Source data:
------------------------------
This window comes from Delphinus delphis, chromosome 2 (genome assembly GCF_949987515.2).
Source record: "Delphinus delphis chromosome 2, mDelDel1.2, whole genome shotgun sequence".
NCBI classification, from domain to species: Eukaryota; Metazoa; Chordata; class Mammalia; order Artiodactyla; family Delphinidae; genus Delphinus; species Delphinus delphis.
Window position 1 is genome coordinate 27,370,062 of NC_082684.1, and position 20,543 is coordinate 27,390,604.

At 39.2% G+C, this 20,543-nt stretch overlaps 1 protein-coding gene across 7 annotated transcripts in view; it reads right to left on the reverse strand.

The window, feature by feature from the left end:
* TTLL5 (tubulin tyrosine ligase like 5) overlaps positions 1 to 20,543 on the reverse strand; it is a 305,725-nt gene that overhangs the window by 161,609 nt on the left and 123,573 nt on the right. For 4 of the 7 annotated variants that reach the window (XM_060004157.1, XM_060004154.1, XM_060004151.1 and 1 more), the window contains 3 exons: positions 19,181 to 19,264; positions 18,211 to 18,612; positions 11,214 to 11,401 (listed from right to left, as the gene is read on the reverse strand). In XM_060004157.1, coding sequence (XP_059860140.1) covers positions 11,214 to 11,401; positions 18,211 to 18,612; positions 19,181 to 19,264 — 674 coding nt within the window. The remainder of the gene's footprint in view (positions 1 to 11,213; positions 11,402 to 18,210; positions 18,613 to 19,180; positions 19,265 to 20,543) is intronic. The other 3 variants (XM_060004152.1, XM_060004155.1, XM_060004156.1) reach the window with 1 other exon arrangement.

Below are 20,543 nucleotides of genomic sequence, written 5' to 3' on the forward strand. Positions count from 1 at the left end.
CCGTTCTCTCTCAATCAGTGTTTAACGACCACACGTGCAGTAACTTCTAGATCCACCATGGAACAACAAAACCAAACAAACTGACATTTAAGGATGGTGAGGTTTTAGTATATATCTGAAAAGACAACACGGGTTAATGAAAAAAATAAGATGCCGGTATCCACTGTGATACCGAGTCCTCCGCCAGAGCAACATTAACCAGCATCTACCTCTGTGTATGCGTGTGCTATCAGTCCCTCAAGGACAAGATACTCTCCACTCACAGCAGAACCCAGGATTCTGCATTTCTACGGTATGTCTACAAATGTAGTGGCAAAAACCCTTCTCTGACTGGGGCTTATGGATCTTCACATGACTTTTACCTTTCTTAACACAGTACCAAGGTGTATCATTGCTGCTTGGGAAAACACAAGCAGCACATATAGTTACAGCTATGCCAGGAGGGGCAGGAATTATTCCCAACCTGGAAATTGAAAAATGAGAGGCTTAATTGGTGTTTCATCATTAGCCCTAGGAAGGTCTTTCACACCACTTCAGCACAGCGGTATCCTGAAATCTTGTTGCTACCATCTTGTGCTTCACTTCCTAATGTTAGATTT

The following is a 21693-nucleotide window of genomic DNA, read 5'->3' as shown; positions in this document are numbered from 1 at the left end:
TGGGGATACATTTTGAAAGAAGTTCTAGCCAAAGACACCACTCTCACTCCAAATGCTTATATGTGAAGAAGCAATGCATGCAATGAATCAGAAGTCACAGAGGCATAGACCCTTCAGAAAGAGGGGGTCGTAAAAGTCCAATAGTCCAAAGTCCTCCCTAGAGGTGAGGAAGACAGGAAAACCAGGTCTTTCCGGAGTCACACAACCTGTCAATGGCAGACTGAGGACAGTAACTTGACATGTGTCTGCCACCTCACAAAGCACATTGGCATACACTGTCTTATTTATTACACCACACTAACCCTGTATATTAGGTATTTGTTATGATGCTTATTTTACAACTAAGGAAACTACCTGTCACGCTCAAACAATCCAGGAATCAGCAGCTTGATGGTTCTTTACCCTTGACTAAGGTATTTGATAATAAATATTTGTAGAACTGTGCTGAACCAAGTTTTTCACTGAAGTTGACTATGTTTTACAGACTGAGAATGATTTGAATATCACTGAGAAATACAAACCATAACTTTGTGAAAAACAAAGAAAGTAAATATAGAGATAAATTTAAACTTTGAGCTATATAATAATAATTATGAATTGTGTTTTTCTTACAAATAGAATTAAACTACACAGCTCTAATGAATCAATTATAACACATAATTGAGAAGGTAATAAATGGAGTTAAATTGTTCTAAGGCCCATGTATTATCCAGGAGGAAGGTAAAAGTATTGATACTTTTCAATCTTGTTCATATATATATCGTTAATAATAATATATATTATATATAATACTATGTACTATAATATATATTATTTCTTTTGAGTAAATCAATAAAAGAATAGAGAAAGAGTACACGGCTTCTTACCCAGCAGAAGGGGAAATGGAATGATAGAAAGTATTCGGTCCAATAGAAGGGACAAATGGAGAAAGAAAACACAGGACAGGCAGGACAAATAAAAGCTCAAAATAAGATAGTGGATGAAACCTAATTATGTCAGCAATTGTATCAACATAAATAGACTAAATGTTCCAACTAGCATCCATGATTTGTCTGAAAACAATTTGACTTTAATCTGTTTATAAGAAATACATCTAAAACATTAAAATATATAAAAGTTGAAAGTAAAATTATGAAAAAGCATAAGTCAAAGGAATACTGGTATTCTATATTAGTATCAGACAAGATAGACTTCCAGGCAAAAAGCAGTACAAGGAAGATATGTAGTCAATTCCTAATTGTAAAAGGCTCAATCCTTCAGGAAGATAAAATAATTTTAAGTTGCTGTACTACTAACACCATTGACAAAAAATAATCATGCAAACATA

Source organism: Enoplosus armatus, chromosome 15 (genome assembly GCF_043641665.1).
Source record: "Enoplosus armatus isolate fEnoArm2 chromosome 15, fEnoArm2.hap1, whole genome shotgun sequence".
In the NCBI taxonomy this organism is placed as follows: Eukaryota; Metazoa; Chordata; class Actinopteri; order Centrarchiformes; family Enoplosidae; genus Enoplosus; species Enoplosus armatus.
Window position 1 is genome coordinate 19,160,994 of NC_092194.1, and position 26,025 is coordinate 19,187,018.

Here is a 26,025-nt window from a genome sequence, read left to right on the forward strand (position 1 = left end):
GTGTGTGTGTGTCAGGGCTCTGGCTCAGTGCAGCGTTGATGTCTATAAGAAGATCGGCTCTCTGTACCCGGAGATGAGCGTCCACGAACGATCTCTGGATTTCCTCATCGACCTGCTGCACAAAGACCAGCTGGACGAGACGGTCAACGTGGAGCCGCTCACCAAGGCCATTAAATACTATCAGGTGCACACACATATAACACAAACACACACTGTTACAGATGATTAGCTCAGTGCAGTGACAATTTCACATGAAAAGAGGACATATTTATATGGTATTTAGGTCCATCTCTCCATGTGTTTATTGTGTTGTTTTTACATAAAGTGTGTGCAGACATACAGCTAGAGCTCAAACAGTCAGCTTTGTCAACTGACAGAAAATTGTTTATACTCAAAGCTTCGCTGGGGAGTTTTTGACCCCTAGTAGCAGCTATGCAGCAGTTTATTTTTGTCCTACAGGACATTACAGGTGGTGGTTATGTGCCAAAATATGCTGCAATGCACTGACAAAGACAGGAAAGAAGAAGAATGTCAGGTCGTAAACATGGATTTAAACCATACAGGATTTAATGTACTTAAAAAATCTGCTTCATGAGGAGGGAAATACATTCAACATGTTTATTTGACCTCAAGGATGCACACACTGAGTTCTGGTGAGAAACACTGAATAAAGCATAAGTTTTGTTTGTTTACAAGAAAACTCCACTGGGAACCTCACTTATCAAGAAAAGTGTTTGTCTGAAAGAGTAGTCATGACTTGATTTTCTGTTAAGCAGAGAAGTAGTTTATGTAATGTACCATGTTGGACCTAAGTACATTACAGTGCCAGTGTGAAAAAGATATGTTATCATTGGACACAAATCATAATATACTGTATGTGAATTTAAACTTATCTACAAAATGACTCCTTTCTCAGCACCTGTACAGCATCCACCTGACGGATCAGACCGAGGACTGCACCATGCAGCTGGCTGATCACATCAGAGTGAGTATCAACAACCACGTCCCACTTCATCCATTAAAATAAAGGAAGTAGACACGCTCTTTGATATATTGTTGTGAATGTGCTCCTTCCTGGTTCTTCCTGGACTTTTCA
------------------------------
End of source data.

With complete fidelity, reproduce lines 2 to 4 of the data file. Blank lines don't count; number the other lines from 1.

Source record: "Delphinus delphis chromosome 2, mDelDel1.2, whole genome shotgun sequence".
NCBI classification, from domain to species: Eukaryota; Metazoa; Chordata; class Mammalia; order Artiodactyla; family Delphinidae; genus Delphinus; species Delphinus delphis.
Window position 1 is genome coordinate 27,370,062 of NC_082684.1, and position 20,543 is coordinate 27,390,604.